Project life cycles are subject to change. If they aren’t managed well, they can lead to project failure. The project changes must be evaluated, assessed, and implemented using a series of planned and structured activities. This is the scope for change management, an important aspect in project management. There are eight major steps to change management in a project. We will review each of these eight steps and then summarize them in four steps. This will make it easier for you to remember and to learn.
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What are the 8 Steps to Change Management?
Let’s now go over the 8 steps of change management one-by-one.
Prevent the root causes of changes
The prevention of changes is the first step in change management. Too many changes can lead to poor planning, management, coordination, and demotivation among project team members. In order to eliminate the root causes of changes in a project, change management must be done.
Identify the change
Despite all your efforts to prevent changes, it is almost inevitable that your project will be subject to them. Once the change has been accepted, it must be identified. This includes identifying the cause, the goal, and the person initiating the change.
Assess the impact:
Once the change has been identified, the changes’ impacts are assessed in change management. These impacts can have an impact on the project’s product and project performance. An example: a change in a project requirement might result in additional features for the final product. It might cost $100,000 more and take 2 months to develop. These types of impacts should be considered when managing change.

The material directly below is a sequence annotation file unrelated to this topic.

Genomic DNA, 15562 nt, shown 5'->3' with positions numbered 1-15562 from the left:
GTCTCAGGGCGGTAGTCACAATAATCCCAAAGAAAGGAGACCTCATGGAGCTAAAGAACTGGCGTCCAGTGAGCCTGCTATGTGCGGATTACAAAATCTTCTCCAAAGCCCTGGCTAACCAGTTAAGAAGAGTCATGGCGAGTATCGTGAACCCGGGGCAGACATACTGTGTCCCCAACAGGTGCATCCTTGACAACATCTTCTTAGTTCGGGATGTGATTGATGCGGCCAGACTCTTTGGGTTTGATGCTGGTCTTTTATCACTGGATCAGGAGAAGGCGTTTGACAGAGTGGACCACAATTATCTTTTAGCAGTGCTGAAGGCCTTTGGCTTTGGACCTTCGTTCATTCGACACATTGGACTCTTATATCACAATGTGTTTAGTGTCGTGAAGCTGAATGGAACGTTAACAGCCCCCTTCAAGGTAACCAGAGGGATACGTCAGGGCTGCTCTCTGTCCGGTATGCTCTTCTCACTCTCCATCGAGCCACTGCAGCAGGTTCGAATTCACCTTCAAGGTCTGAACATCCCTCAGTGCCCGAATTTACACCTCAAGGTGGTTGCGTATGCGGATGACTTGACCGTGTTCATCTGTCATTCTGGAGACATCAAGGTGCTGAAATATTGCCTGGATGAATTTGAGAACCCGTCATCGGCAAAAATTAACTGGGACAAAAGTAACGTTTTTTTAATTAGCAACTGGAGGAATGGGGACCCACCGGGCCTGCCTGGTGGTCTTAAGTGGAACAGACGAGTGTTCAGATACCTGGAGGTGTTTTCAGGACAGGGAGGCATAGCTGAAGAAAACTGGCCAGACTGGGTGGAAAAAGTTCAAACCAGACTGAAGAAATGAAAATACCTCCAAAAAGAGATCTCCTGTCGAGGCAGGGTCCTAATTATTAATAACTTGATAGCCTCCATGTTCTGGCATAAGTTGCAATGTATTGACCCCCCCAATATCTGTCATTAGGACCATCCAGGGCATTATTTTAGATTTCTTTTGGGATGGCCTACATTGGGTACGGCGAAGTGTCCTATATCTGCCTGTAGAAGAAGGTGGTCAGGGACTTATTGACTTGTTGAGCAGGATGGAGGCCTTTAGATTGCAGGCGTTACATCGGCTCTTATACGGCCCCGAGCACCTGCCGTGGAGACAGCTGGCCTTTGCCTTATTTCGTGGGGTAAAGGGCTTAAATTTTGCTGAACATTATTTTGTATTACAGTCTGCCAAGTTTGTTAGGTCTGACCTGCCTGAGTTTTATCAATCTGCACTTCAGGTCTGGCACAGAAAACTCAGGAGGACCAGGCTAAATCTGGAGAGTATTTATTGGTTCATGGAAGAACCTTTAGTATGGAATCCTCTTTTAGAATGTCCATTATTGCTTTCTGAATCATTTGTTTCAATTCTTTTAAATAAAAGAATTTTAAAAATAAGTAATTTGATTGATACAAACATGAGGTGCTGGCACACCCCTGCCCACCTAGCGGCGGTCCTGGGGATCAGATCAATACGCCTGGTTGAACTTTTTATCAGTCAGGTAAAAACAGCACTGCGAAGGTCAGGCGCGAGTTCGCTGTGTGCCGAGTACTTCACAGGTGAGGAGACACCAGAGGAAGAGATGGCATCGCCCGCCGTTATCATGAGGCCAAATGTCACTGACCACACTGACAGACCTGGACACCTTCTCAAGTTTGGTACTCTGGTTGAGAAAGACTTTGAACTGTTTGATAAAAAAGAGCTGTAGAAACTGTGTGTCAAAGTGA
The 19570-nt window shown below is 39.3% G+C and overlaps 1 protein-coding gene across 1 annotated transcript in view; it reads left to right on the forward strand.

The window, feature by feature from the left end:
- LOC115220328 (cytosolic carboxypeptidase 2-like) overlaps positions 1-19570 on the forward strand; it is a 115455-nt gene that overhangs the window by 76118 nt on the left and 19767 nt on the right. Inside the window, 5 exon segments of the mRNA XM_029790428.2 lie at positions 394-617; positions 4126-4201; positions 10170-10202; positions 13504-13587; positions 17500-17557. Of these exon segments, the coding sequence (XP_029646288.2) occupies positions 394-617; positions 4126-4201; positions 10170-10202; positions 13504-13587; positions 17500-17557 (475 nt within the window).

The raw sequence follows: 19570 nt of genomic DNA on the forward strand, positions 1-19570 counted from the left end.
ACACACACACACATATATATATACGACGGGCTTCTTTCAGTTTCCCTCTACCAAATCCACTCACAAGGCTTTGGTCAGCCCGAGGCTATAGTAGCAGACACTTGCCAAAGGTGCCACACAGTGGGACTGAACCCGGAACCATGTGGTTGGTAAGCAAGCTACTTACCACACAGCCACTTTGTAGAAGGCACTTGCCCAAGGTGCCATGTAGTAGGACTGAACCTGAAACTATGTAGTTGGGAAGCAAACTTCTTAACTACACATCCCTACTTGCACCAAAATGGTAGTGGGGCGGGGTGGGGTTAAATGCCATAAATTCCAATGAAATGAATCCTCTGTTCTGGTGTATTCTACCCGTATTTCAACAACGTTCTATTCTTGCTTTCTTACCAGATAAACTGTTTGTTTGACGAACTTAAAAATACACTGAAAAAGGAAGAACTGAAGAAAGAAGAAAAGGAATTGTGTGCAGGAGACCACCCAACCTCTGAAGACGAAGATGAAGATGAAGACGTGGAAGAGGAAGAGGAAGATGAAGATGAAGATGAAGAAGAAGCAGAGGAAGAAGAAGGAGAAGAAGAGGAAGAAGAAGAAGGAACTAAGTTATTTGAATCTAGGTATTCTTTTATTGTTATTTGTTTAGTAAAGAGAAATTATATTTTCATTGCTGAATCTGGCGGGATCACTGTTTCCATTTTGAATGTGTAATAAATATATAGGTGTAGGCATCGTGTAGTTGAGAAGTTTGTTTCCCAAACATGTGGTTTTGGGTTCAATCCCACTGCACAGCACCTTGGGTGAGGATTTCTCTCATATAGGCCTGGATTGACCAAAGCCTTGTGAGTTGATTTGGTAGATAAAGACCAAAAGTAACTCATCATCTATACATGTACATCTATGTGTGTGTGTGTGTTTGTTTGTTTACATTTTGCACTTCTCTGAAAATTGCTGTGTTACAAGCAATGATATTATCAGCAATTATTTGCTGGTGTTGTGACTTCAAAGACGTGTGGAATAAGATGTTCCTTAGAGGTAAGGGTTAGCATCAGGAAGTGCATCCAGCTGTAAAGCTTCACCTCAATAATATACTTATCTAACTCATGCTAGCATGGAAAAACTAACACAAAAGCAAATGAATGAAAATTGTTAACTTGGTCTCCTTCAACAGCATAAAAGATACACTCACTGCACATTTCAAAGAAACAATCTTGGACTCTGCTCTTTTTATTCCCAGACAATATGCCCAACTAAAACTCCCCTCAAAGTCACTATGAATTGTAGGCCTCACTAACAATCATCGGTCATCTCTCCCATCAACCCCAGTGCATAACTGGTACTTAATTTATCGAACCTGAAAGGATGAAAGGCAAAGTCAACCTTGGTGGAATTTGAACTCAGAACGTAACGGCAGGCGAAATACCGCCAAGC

Send the change request:
The change request must be submitted after the change impact analysis has been completed. Once the impact analysis and identification are complete, the change request can be submitted. In reality, in change management, the submission of a change request authorizes a change.
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The integrated change control process is part of the project monitoring and controlling phase of the project integration management. This process, which takes place after a change request is made officially, ensures that the change is properly analysed, evaluated, and, if approved, implemented.
There are four steps to a comprehensive change control process.
Assess the change: We analyze the origin, scope and main purpose of the change request. The change’s impact is assessed.
Identify the options available for implementing the change. There are many alternatives to implementing a change request. These alternatives include options from a technical and project management perspective. This is because the best implementation option will have the least impact on the project.
Accept or reject the change: The change control board analyzes the impact of the change and offers options for implementing the change. Changes are either approved or rejected based on the evaluation by the change control board. Only approved change requests will be implemented.
In the change control system, record the change